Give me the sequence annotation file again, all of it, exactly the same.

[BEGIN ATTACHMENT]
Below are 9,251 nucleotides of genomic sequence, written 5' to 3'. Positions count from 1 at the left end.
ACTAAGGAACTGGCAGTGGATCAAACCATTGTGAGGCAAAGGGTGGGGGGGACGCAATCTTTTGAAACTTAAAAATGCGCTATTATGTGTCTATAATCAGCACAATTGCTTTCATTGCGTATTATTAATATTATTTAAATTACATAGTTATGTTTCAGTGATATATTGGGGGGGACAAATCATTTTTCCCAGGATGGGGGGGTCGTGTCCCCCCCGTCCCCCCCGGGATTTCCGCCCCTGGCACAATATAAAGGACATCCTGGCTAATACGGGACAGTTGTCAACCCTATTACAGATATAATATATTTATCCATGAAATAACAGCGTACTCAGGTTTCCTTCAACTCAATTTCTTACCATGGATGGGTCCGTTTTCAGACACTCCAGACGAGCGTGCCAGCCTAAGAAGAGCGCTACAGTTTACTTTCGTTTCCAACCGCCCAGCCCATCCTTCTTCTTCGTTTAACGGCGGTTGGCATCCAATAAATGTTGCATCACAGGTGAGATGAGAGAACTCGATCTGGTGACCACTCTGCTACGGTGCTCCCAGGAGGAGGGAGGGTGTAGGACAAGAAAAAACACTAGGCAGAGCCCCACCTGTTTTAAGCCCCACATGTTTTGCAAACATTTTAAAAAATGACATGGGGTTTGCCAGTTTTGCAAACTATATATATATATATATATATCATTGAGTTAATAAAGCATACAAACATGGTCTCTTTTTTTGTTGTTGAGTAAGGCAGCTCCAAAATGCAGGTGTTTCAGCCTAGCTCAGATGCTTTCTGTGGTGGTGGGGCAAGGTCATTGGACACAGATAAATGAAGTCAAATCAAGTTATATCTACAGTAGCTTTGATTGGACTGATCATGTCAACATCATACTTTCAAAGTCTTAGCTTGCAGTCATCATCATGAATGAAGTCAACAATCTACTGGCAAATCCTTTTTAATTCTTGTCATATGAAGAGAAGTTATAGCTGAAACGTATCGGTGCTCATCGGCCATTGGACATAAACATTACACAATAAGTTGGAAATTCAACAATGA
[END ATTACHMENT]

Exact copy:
Below are 9,251 nucleotides of genomic sequence, written 5' to 3'. Positions count from 1 at the left end.
ACTAAGGAACTGGCAGTGGATCAAACCATTGTGAGGCAAAGGGTGGGGGGGACGCAATCTTTTGAAACTTAAAAATGCGCTATTATGTGTCTATAATCAGCACAATTGCTTTCATTGCGTATTATTAATATTATTTAAATTACATAGTTATGTTTCAGTGATATATTGGGGGGGACAAATCATTTTTCCCAGGATGGGGGGGTCGTGTCCCCCCCGTCCCCCCCGGGATTTCCGCCCCTGGCACAATATAAAGGACATCCTGGCTAATACGGGACAGTTGTCAACCCTATTACAGATATAATATATTTATCCATGAAATAACAGCGTACTCAGGTTTCCTTCAACTCAATTTCTTACCATGGATGGGTCCGTTTTCAGACACTCCAGACGAGCGTGCCAGCCTAAGAAGAGCGCTACAGTTTACTTTCGTTTCCAACCGCCCAGCCCATCCTTCTTCTTCGTTTAACGGCGGTTGGCATCCAATAAATGTTGCATCACAGGTGAGATGAGAGAACTCGATCTGGTGACCACTCTGCTACGGTGCTCCCAGGAGGAGGGAGGGTGTAGGACAAGAAAAAACACTAGGCAGAGCCCCACCTGTTTTAAGCCCCACATGTTTTGCAAACATTTTAAAAAATGACATGGGGTTTGCCAGTTTTGCAAACTATATATATATATATATATATCATTGAGTTAATAAAGCATACAAACATGGTCTCTTTTTTTGTTGTTGAGTAAGGCAGCTCCAAAATGCAGGTGTTTCAGCCTAGCTCAGATGCTTTCTGTGGTGGTGGGGCAAGGTCATTGGACACAGATAAATGAAGTCAAATCAAGTTATATCTACAGTAGCTTTGATTGGACTGATCATGTCAACATCATACTTTCAAAGTCTTAGCTTGCAGTCATCATCATGAATGAAGTCAACAATCTACTGGCAAATCCTTTTTAATTCTTGTCATATGAAGAGAAGTTATAGCTGAAACGTATCGGTGCTCATCGGCCATTGGACATAAACATTACACAATAAGTTGGAAATTCAACAATGA